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How to avoid disastrous customer experience mistakes

By James Gurd 30 Mar, 2017
Essential

Customer expectations are rising fast. Meet them or die.

Today, website visitors expect more than ever before from your website as they compare your user experience against the leaders from different sectors like Amazon, Facebook, HubSpot or Uber. Yet, often there are common flaws in how websites are designed and implemented which means they don't support your communications goals and the customer journey.

While mistakes may not be fatal, if you think of every design or content mistake you make as a defect in the customer journey, that will be repeated thousands of time or more if it's not fixed, it's not going to help you compete since research shows that bad experiences mean that visitors or customers won't return.

The quality of the Customer and User Experiences that businesses deliver through their customer-facing websites is now vital in most industries. The website experience must support the whole customer lifecycle from acquiring customers through to retention and loyalty and will often account for a high proportion of leads or sales.

To help you avoid these mistakes - and correct them - our new free guide explains the most common mistakes we see. It also explains what to do instead so you can create a more effective, persuasive experience.

Customer experience is not just for E-commerce

Naturally the focus of E-commerce used to focus on getting the sale through effective merchandising. Yet customer experience (CX) is a key topic for ecommerce. We’ve seen the rise of Chief Customer Officer (CCO) from startups to global multi-channel retailers like House of Fraser, as organisations recognise the need to create a joined-up user experience across their channels. Amazon famously even went so far as to put an empty chair in every meeting to represent their customer... At the same time, in-house UX teams have evolved quickly, from a traditional UX/UI design unit sat within IT or ecommerce, to a more mature CX team covering skill sets including user behaviour, analytics, customer research, UX design and CRO (conversion rate optimisation).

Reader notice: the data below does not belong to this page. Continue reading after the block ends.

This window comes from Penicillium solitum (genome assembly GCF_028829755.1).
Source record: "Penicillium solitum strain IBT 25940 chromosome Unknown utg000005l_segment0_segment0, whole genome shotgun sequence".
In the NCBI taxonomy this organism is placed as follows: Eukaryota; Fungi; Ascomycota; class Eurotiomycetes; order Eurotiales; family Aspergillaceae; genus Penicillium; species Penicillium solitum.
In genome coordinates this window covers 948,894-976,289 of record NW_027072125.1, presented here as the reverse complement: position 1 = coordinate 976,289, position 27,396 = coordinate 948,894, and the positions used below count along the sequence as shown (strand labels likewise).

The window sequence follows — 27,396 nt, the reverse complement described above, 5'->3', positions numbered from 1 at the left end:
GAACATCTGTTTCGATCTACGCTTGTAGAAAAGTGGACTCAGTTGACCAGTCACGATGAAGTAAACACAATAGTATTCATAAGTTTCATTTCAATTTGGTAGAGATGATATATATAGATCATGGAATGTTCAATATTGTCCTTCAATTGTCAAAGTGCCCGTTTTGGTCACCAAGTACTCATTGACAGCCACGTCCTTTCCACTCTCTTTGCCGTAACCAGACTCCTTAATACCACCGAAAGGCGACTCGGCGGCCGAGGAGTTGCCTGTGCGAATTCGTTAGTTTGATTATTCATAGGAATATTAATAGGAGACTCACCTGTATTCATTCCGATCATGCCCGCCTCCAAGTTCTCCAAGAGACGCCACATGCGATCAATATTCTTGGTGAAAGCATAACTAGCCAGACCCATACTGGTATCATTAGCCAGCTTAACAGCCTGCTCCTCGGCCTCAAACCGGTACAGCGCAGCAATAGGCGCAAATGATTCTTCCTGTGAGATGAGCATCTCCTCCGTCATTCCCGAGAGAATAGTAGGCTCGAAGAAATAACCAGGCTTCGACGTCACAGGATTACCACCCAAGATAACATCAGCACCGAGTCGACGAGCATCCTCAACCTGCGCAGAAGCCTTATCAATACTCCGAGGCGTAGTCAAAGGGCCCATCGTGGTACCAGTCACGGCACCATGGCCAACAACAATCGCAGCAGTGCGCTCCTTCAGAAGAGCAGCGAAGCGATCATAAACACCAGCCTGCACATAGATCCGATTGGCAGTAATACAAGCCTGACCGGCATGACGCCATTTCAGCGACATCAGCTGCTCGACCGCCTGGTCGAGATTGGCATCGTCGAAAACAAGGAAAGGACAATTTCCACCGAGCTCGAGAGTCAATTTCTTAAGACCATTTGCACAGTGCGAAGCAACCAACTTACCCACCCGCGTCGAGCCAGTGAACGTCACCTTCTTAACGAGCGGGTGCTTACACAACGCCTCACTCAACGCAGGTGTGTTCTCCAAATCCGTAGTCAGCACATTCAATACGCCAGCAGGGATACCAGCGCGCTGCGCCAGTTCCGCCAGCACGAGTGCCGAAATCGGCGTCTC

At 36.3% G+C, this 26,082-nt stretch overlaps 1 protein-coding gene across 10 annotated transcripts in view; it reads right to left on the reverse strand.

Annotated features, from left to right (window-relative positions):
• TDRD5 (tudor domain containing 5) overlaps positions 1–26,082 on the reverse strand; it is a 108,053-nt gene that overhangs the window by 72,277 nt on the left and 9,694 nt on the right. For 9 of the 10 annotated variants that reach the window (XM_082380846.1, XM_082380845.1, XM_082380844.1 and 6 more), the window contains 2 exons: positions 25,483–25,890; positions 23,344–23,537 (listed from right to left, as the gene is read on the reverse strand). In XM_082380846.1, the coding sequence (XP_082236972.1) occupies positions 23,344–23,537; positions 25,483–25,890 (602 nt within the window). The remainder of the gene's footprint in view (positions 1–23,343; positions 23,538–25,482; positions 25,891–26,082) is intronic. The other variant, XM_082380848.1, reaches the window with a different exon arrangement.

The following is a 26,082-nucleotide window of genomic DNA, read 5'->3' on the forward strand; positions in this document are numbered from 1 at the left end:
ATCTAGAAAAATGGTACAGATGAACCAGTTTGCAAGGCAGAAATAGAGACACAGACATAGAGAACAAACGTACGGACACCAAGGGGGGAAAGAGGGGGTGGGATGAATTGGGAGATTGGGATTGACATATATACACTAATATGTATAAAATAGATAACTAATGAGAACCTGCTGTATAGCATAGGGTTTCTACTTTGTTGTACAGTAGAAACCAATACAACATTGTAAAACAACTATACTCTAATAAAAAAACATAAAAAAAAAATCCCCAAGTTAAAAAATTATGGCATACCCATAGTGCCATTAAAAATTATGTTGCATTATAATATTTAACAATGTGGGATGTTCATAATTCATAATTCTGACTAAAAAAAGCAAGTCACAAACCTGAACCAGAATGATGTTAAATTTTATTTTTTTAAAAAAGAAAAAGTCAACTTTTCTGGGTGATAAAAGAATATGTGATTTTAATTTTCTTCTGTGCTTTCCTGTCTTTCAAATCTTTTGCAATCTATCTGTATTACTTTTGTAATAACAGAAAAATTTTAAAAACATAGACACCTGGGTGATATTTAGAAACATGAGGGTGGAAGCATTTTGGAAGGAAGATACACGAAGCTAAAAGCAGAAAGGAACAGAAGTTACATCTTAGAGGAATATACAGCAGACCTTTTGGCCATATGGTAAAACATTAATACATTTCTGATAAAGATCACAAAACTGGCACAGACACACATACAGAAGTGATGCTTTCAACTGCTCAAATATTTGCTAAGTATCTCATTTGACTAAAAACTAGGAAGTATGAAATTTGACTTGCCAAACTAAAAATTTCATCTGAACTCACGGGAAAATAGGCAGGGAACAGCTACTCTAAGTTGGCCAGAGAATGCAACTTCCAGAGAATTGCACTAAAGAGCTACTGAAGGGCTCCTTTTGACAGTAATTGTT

Today, for most e-commerce sites, it’s no longer enough to provide a functional site; customers demand a high quality of service, with value defined in different ways. Without someone taking ownership of CX, and ensuring that the business has a clear measurement framework for tracking performance and highlighting issues, websites compromise their growth. A good example is page speed, with slow loading sites proven to impact conversion and revenue, especially on mobile devices. Some teams recognise this and ensure that performance optimisation is an ongoing function of CRO, others lag behind and launch sites but have no structured way of measuring the impact performance has on success metrics.

According to Gartner’s report, Critical Capabilities for Digital Commerce, the digital customer experience is a key differentiator for your organisation. Dynatrace’s Worldwide Digital performance Benchmark Report found that in-house marketers report an average uplift in sales of 19% by personalising web experience. With online taking an ever growing share of retail sales, it’s imperative that ecommerce teams understand CX and how to apply good practice learning to provide the best possible user experience.

How does your customer experience rate?

To help assess your online CX we created this review (click for an enlarged version or download this and 8 other digital benchmark templates free) to help you rate your current customer experience and see how to improve.

In addition, our Digital Experience Mistakes guide helps you understand where to focus by highlighting 10 common CX mistakes and providing a strategy recommendation for each. You can use this information to audit your current capability and identify gaps in your CX provision to help influence ongoing development plans.

If you want to know how to combat these costly customer experience mistakes, check out our digital experience toolkit for detailed advice relevant to all businesses.

By James Gurd

James is an Ecommerce consultant and owner of Digital Juggler, an E-commerce and Digital Marketing consultancy helping retailers develop, execute and evolve E-commerce strategies and optimise their digital channel. With a background as a Head of E-commerce and also agency side as Head of Client Development, he has experienced life on both sides of the fence. He has helped companies like A&N Media, Sweaty Betty and Smythson to manage RFP/ITT proposals. and been lead consultant on high profile projects for Econsultancy, Salmon and Greenwich Consulting. He is a guest blogger for Econsultancy, for whom he also writes best practice guides, regularly contributes to industry events and co-hosts #ecomchat, a weekly Twitter chat for e-commerce knowledge sharing. For e-commerce advice and support, connect with James on LinkedIn and Twitter.

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